Peter Thiel, Larry Page, Sergey Brin, Bill Maris, Mark Zuckerberg…investment in biotech by leading figures in the world of technology is reaching new heights, with the regenerative medicine market projected to reach $20 billion by 2025 and the overall anti-aging market $345.8 billion by 2018.
These forecasts combined with a recent biotech boom mean that the economic reasons for investing are becoming clear and rising demand is virtually inevitable as the proportion of older individuals continues to grow to unparalleled levels. Bill Gates may have labelled anti-aging efforts as ‘egocentric’, but the investment doesn’t appear to be due to economic reasons alone; there is also a strong humanitarian and aspirational aspect that links some of these individuals together – the desire to utilise technology to create a better society.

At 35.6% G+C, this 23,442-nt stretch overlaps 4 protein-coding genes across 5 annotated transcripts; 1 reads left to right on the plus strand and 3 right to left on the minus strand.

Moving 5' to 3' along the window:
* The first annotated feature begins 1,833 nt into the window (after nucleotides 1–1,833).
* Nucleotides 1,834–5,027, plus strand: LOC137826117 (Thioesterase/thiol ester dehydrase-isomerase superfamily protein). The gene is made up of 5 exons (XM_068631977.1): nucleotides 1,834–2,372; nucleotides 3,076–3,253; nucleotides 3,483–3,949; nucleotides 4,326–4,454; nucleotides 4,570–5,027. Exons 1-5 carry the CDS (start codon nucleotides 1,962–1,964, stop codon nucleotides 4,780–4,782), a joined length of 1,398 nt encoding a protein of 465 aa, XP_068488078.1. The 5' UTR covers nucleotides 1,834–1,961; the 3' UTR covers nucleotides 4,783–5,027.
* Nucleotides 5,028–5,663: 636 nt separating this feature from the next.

‘With all being from a scientific background, Page, Brin and Maris particularly are clear in their belief that science holds the key to radically improving both the human condition and the world we live in – the pinnacle of this being radically prolonging human lifespan. In a recent Bloomberg interview Maris points out we live in an era where science can make all the tools available for any audacious vision out there…To these tech billionaires, evolution is meant to be transcended, and the resources put into organ regeneration, drugs that control ageing, or reprogramming DNA reflects their conviction that people have the right to lead better lives.’